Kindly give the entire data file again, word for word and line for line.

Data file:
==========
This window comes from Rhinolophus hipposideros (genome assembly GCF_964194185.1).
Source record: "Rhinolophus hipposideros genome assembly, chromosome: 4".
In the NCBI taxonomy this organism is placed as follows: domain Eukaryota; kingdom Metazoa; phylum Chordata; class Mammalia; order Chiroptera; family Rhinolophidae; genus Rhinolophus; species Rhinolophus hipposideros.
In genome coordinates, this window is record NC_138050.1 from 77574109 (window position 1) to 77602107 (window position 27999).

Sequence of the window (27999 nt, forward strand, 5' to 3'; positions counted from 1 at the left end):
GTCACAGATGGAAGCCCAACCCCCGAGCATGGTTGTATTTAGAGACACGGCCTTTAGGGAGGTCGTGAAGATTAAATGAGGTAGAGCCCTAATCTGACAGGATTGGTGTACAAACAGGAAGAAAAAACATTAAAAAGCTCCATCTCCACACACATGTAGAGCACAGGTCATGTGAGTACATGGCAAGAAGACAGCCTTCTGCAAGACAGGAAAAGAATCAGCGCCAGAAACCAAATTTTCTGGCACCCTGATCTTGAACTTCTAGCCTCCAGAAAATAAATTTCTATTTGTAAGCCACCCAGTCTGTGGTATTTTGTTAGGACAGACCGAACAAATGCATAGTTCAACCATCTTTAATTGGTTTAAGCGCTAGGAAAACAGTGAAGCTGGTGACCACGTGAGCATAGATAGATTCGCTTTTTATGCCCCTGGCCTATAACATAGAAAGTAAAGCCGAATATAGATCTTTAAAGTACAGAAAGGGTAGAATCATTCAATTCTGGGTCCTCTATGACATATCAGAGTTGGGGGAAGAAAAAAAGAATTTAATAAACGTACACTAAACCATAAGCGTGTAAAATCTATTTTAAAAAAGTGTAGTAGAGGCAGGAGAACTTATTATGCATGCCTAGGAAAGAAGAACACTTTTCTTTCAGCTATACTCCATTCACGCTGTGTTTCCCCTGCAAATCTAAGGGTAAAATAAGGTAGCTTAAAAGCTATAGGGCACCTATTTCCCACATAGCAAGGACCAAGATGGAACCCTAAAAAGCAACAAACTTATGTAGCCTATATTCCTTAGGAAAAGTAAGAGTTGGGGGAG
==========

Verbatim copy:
This window comes from Rhinolophus hipposideros (genome assembly GCF_964194185.1).
Source record: "Rhinolophus hipposideros genome assembly, chromosome: 4".
In the NCBI taxonomy this organism is placed as follows: domain Eukaryota; kingdom Metazoa; phylum Chordata; class Mammalia; order Chiroptera; family Rhinolophidae; genus Rhinolophus; species Rhinolophus hipposideros.
In genome coordinates, this window is record NC_138050.1 from 77574109 (window position 1) to 77602107 (window position 27999).

Sequence of the window (27999 nt, forward strand, 5' to 3'; positions counted from 1 at the left end):
GTCACAGATGGAAGCCCAACCCCCGAGCATGGTTGTATTTAGAGACACGGCCTTTAGGGAGGTCGTGAAGATTAAATGAGGTAGAGCCCTAATCTGACAGGATTGGTGTACAAACAGGAAGAAAAAACATTAAAAAGCTCCATCTCCACACACATGTAGAGCACAGGTCATGTGAGTACATGGCAAGAAGACAGCCTTCTGCAAGACAGGAAAAGAATCAGCGCCAGAAACCAAATTTTCTGGCACCCTGATCTTGAACTTCTAGCCTCCAGAAAATAAATTTCTATTTGTAAGCCACCCAGTCTGTGGTATTTTGTTAGGACAGACCGAACAAATGCATAGTTCAACCATCTTTAATTGGTTTAAGCGCTAGGAAAACAGTGAAGCTGGTGACCACGTGAGCATAGATAGATTCGCTTTTTATGCCCCTGGCCTATAACATAGAAAGTAAAGCCGAATATAGATCTTTAAAGTACAGAAAGGGTAGAATCATTCAATTCTGGGTCCTCTATGACATATCAGAGTTGGGGGAAGAAAAAAAGAATTTAATAAACGTACACTAAACCATAAGCGTGTAAAATCTATTTTAAAAAAGTGTAGTAGAGGCAGGAGAACTTATTATGCATGCCTAGGAAAGAAGAACACTTTTCTTTCAGCTATACTCCATTCACGCTGTGTTTCCCCTGCAAATCTAAGGGTAAAATAAGGTAGCTTAAAAGCTATAGGGCACCTATTTCCCACATAGCAAGGACCAAGATGGAACCCTAAAAAGCAACAAACTTATGTAGCCTATATTCCTTAGGAAAAGTAAGAGTTGGGGGAG